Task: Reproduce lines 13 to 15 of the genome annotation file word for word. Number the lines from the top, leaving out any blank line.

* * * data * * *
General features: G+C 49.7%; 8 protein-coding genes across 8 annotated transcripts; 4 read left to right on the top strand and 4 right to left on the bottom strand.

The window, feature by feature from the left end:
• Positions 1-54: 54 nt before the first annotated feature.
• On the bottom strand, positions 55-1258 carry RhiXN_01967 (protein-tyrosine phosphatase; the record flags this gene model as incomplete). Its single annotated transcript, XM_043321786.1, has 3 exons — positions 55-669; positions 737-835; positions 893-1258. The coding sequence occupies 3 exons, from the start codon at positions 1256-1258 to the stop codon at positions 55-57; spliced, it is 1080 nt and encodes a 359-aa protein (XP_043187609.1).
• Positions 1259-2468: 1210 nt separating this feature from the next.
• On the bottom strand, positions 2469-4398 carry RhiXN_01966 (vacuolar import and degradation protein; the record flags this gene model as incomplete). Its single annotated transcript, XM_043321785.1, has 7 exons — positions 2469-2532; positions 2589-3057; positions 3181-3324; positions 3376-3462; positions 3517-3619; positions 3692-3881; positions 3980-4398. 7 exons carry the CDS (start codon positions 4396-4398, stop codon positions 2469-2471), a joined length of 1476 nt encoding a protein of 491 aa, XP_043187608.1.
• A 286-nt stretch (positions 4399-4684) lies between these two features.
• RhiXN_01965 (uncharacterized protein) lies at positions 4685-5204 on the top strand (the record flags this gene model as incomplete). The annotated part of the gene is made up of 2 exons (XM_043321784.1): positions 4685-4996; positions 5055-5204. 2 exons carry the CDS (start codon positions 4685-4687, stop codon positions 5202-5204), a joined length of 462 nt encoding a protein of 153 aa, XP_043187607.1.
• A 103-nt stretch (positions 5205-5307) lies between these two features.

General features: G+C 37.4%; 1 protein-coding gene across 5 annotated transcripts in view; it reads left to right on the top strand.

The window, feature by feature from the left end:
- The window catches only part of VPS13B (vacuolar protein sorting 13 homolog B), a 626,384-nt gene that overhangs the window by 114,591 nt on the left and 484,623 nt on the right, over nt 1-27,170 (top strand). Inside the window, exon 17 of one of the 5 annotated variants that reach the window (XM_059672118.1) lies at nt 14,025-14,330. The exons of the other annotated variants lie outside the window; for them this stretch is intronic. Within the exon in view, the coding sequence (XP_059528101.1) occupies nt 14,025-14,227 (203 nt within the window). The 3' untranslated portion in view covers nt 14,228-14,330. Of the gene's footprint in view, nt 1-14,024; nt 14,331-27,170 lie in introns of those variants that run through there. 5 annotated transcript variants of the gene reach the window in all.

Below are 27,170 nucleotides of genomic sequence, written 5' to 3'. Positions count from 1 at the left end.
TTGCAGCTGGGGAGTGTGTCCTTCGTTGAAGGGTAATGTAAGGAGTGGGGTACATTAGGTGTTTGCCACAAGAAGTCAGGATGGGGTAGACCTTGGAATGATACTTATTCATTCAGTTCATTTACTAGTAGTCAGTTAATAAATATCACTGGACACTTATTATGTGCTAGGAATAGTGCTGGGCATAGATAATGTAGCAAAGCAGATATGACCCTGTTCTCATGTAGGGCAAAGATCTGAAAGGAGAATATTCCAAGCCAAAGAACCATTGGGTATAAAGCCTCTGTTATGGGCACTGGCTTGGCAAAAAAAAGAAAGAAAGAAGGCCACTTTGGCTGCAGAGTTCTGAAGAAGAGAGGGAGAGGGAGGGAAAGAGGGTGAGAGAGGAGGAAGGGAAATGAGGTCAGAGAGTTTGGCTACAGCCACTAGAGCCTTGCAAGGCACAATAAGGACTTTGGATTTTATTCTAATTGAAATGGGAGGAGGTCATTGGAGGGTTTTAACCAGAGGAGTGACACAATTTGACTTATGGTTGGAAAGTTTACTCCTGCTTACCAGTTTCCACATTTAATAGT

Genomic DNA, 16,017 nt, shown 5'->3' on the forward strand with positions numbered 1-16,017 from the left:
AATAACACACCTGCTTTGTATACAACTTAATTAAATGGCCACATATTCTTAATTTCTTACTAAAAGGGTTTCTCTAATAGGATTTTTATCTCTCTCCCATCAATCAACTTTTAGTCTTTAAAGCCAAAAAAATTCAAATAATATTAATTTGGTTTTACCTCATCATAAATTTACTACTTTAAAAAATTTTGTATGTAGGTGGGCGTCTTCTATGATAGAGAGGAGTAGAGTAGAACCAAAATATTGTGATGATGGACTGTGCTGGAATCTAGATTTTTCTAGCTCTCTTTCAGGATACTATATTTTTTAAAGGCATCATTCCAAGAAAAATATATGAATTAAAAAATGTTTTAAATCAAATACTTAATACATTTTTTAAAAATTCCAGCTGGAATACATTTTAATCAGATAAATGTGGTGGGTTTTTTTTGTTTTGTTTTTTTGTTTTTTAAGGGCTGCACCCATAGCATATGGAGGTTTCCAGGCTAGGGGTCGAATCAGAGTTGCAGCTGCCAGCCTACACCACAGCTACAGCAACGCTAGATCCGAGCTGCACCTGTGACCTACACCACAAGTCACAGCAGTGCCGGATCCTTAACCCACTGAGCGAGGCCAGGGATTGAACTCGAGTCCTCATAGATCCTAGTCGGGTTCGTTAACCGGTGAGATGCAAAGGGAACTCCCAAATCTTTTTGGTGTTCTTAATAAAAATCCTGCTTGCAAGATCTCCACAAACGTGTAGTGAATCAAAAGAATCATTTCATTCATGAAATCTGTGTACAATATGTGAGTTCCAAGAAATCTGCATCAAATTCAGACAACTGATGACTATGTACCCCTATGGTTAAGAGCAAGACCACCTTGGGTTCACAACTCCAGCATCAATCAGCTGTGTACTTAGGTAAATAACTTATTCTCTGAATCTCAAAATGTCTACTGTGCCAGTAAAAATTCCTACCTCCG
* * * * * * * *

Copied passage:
Below are 27,170 nucleotides of genomic sequence, written 5' to 3'. Positions count from 1 at the left end.
TTGCAGCTGGGGAGTGTGTCCTTCGTTGAAGGGTAATGTAAGGAGTGGGGTACATTAGGTGTTTGCCACAAGAAGTCAGGATGGGGTAGACCTTGGAATGATACTTATTCATTCAGTTCATTTACTAGTAGTCAGTTAATAAATATCACTGGACACTTATTATGTGCTAGGAATAGTGCTGGGCATAGATAATGTAGCAAAGCAGATATGACCCTGTTCTCATGTAGGGCAAAGATCTGAAAGGAGAATATTCCAAGCCAAAGAACCATTGGGTATAAAGCCTCTGTTATGGGCACTGGCTTGGCAAAAAAAAGAAAGAAAGAAGGCCACTTTGGCTGCAGAGTTCTGAAGAAGAGAGGGAGAGGGAGGGAAAGAGGGTGAGAGAGGAGGAAGGGAAATGAGGTCAGAGAGTTTGGCTACAGCCACTAGAGCCTTGCAAGGCACAATAAGGACTTTGGATTTTATTCTAATTGAAATGGGAGGAGGTCATTGGAGGGTTTTAACCAGAGGAGTGACACAATTTGACTTATGGTTGGAAAGTTTACTCCTGCTTACCAGTTTCCACATTTAATAGT

Genomic DNA, 16,017 nt, shown 5'->3' on the forward strand with positions numbered 1-16,017 from the left: